away in a very thoughtful mood.
'Truly,' said Prince Edward, 'I think that was well said; "ich dien,"
meaning that a king's duty is to serve his country.'
'As thou hast served it well this day, my son,' replied his father,
'wilt thou take this device for thine own?'
So the prince took for his crest the three ostrich feathers with the
motto, in remembrance of his gallant enemy, and the device is borne by
the Princes of Wales to this day.
Ten years later, the Black Prince had become a man, and the war was not
yet at an end. King Philip was dead, and had been succeeded by his son
John, a brave and chivalrous king.
Edward being engaged in fighting with the Scots, the Black Prince took
command of the army in France. Near the town of Poitiers he believed
that the French king lay somewhere in readiness to give battle; but the
English could not find out where he was.
The prince gave orders that the French peasants were to be made to tell
him where their king lay encamped; but these poor people were so loyal
that neither money nor threats could make them give any information.
Prince Edward was in great perplexity, for his army was now reduced to
about ten thousand men; and if the King of France had a larger force,
the prince felt that it might be more prudent for him to retire.
One day, quite unexpectedly, the English came in view of the French
army, encamped near the town of Poitiers. The whole country, far and
near, seemed to be occupied by the force which was to oppose the
Prince's little body of ten thousand men.
'There was all the flower of France,' says the historian, 'for there
was none durst abide at home without he were shamed for ever.'
'God help us,' said the Black Prince; 'we must make the best of it.'
He posted his army very strongly upon a hill, while the French king
marshalled his forces upon the plain below.
That night the two armies lay, strongly guarded, within sight of each
In the morning the battle was about to begin when a cardinal came
riding in haste to the French king, and implored him to give him leave
to try to save the small body of English from rushing upon certain
'Sire,' he said, 'you have here all the flower of your realm against a
handful of people, for so the English are as compared to your company.
I pray you that you will allow me to ride to the prince and show him
what danger you have him in.'
The king gave permission, and the cardinal came riding over to the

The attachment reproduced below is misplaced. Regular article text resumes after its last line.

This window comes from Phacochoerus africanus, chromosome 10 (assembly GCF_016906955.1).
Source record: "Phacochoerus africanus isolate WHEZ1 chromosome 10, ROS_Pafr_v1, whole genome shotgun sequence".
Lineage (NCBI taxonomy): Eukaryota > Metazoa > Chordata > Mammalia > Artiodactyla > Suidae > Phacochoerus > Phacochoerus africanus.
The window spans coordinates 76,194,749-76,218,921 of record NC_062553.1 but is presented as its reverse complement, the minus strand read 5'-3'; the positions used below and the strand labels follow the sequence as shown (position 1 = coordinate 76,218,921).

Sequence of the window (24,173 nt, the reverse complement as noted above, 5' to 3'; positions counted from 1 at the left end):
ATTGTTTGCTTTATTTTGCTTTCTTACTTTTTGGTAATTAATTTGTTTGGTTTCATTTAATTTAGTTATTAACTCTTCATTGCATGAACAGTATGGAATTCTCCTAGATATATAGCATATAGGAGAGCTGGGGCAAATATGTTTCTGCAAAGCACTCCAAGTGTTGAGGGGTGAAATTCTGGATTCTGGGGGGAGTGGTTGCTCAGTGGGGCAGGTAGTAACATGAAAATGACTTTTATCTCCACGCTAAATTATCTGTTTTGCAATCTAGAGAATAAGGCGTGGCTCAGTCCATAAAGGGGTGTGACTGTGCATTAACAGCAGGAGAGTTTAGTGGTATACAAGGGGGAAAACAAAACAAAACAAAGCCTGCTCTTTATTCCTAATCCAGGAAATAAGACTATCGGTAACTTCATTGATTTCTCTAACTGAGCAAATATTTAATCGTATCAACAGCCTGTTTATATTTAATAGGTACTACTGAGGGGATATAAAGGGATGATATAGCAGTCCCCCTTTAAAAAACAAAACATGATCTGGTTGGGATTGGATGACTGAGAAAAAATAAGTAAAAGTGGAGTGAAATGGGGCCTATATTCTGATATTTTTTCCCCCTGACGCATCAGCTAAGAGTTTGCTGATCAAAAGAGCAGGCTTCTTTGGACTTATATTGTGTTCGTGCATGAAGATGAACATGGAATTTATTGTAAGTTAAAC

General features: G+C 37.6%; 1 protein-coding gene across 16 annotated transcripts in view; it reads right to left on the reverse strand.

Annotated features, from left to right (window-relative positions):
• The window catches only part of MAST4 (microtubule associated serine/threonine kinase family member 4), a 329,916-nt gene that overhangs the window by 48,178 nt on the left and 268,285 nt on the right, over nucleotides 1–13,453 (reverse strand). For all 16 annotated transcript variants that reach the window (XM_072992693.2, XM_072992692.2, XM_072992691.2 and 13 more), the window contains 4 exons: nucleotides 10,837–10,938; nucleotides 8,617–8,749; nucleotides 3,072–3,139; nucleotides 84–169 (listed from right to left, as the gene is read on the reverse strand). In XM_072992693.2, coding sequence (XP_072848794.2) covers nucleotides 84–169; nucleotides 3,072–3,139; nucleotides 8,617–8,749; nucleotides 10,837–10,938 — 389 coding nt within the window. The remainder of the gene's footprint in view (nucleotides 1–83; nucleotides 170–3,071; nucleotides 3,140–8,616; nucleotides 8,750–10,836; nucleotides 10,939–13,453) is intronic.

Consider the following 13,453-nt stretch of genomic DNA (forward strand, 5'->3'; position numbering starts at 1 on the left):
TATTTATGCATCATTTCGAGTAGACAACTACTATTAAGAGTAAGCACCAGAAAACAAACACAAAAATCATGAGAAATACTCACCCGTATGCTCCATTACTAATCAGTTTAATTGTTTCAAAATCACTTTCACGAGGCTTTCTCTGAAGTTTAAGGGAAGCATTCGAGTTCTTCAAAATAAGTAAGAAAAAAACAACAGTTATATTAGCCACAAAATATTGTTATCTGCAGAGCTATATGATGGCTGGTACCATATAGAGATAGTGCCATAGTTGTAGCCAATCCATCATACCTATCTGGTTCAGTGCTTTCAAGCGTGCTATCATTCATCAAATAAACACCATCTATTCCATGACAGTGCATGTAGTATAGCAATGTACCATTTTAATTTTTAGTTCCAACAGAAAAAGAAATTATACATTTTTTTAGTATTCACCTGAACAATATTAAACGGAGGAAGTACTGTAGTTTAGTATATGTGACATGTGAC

Black Prince, who received him courteously.
'Save my honour,' he said, when the cardinal offered to try to arrange
terms for him, 'and the honour of my army, and I will make any
He offered to give up all the towns and castles he had taken, and to
make a truce with the French king for seven years; and the cardinal
rode back to his own side with this message.
After an interval of suspense he came riding to the English camp again.
'The King of France consents to make peace,' said the cardinal, 'on
condition that you will yield yourself up a prisoner, with a hundred of
The prince's face darkened.
Here would be shameful news to send to his father and the people of
As the King of France refused to make peace upon any other conditions,
Prince Edward broke off the treaty and turned to his army, saying
quietly, 'God defend the right; we shall fight to-morrow.'
All that day the English worked hard to make their position more
secure. The sides of the hill were covered with woods and vineyards,
and the principal approach was by means of a lane with hedges on either
side, behind which a number of archers posted themselves. All the
weaker places were strengthened by means of palisades.
On the following morning, when all was in order of battle, the prince
addressed his men.
'Sirs,' he said, 'although we be but a small company compared with our
enemies, we must not lose courage. If it is to be our good fortune to
win the day, we shall be the most honoured people in all the world; and
if we die in our right quarrel, I have the king my father and my
brothers, and you have good friends and kinsmen, and they will avenge
our deaths. I beg that each of you will do your duty to-day, and if
God be pleased and St. George, this day you will see me a true knight.'
After this the battle began.
The French cavalry charged up the lane, hoping to break the lines of
archers, but the men who were posted behind the hedges received them
with such a volley of arrows that the horses refused to advance, and
some of them fell, blocking up the way.